Believe it or not, many bad habits steer students away from practicing more efficiently. As a pianist, teacher, and student, I will address some of these tendencies from my own personal perspective.  The wise student who practices effectively will reap greater benefits and achieve quicker results.

While it is a large part of my job to teach students “how” to practice, I cannot be with them at home when they are practicing.  Parents, if you are reading this blog, please be vigilant about your role in encouraging efficient practice.  Even if you are not a musician, you can still be a very effective “practice detective.”

Below are five of my top 10 practice issues with suggestions for helping students to use their practice time more efficiently (catch up on the first five in part one of this blog!).

  1. We mindlessly follow the notes on the page, and we miss seeing the patterns, colors, and dimensions.
    Music is meant to be studied and understood, thus we must pay attention to the details on the page. As students learn, they should become their own discoverers and teachers. Students should look for the fundamental details in every piece – time & key signatures, patterns, repetitions, starting & ending notes, highest and lowest notes, rhythms, dynamics, shapes, and special effects. Taken one by one, there is no understanding of the composer’s intentions and no connection made with the parts of the piece to the whole.
  2. We love to play the parts we already know.
    If we continue to only play the parts a piece we already know, there is less time to learn the new sections. Sometimes it is best to start a practice session with new material, perhaps in a different section other than the beginning of the piece. For example, I have often gone to work on a tricky ending before going back to play from the beginning of a piece that I have already learned.
  3. We repeat the same mistakes over again & over again without listening or fixing them.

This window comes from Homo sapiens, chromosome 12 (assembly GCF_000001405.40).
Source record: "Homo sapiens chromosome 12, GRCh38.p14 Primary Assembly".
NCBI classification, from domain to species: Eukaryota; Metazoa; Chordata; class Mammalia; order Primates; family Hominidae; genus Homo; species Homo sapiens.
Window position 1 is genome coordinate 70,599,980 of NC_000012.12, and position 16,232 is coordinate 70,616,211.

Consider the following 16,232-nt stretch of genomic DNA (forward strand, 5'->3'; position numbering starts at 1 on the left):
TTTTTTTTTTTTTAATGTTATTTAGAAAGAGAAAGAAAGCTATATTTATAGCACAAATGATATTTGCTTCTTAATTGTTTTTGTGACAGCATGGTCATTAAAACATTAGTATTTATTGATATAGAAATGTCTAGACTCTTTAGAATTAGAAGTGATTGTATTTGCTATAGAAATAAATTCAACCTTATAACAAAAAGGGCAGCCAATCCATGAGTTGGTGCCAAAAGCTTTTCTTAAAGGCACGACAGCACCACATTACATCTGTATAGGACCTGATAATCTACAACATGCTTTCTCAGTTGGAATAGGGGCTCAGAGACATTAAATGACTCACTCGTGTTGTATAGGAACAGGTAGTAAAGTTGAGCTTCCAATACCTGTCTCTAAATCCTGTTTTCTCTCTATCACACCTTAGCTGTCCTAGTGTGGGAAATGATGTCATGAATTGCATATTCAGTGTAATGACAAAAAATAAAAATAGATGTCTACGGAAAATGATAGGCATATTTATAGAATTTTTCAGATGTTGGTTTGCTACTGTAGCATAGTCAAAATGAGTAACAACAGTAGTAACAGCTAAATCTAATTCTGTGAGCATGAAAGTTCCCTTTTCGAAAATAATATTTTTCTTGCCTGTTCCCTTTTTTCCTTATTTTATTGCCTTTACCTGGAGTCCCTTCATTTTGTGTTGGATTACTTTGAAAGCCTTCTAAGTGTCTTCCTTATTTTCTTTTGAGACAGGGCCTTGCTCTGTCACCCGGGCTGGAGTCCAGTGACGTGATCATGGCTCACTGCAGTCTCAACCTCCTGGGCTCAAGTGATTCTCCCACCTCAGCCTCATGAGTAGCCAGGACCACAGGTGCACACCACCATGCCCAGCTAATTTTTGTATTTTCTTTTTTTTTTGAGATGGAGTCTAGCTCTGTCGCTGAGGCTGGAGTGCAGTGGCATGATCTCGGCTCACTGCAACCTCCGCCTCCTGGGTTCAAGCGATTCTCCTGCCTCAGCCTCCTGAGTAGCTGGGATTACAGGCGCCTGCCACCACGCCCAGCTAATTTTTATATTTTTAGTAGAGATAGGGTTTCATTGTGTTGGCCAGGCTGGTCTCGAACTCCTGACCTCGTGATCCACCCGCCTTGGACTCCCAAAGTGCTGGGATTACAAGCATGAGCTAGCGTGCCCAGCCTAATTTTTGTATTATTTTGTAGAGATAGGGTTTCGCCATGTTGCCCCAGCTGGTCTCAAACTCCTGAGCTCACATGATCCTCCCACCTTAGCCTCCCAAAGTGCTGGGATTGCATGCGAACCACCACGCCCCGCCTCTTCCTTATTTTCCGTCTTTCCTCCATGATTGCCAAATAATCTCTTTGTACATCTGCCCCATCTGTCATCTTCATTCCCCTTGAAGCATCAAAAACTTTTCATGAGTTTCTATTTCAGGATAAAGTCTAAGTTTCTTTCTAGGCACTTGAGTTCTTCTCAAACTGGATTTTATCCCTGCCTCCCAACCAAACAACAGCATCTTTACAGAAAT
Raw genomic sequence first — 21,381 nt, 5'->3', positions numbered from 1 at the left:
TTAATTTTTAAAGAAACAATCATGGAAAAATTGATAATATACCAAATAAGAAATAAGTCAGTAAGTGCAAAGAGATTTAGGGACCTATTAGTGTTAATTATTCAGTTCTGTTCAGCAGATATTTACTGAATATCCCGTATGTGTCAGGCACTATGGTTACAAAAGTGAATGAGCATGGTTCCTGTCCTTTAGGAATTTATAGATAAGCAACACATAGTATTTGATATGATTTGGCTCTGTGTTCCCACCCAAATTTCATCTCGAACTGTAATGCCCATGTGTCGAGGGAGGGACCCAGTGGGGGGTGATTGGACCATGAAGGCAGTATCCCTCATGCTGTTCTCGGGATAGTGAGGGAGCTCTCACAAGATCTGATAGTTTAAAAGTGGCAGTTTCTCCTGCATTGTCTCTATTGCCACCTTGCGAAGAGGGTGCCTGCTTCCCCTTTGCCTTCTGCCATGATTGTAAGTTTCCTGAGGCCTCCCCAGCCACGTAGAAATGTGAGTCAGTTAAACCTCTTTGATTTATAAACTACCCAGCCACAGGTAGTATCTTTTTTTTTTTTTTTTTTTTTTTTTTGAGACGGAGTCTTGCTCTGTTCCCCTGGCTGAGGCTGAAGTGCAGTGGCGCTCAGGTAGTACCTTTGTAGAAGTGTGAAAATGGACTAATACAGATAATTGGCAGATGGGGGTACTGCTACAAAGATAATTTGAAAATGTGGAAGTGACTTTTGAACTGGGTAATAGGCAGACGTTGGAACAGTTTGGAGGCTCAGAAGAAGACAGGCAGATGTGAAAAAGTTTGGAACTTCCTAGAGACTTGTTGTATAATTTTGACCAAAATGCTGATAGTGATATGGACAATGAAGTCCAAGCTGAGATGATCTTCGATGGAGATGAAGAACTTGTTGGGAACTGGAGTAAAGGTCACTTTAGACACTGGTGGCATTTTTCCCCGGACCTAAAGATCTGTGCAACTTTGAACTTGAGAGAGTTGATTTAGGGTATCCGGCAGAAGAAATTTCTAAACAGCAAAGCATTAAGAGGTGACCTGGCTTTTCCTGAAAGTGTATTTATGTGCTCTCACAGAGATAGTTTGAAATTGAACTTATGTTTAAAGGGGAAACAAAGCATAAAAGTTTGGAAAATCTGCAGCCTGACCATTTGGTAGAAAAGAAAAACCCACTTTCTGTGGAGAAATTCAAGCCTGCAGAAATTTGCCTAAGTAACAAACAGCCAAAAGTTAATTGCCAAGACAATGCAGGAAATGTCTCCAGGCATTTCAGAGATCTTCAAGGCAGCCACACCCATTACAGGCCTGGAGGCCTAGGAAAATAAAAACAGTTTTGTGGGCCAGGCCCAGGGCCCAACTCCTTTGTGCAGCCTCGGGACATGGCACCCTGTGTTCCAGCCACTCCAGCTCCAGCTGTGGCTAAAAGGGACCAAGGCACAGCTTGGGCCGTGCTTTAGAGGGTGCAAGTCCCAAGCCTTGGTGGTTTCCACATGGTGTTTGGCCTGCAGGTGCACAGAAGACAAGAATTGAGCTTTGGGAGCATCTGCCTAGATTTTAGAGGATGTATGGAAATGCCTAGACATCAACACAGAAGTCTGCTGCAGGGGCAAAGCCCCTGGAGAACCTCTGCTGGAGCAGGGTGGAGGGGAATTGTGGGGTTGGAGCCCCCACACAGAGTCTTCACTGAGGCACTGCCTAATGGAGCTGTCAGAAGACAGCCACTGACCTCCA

Often, we do not even listen to ourselves, and thus we don’t recognize our mistakes! Before a problem can be fixed, the musician must be paying attention to hear it. Listening, identifying, and problem-solving are key to stop making mistakes repeatedly. Writing on the score can be very helpful in the places where we have trouble spots. I tell my students to isolate trouble sections and repeat them until resolved. A teacher can facilitate this process, but the student should eventually do more of this independently.
  4. When we get frustrated, we do not recognize that it is time to take a break.
    Frustration means it is time to take a short break. We must learn to press the “reset” button in our practice regimen. Walk away from the instrument, get a glass of milk, and return with a fresh outlook. Shorter and more frequent practice sessions are more effective than longer ones where we easily become tired and frustrated. It is best to practice at a time when the mind is energetic, away from distraction, and able to fully concentrate.
  5. We tend to ignore expressiveness and composer intentions.
    Music is an art. Every song has a composer, a purpose, a meaning, and an expressive content. It is our responsibility to give attention to the composer’s intentions and to do our best to reflect the true nature and character of the pieces we play.


While much of this advice seems perfectly logical, often we inherently do not pay as much attention to the “how” of practicing as we should. The result is that our practice time is less efficient. Awareness of the above details, and imparting the discipline to follow them, is paramount to making the most of practice time. I hope that our parents and students can take these ideas about practicing and really shine this new year!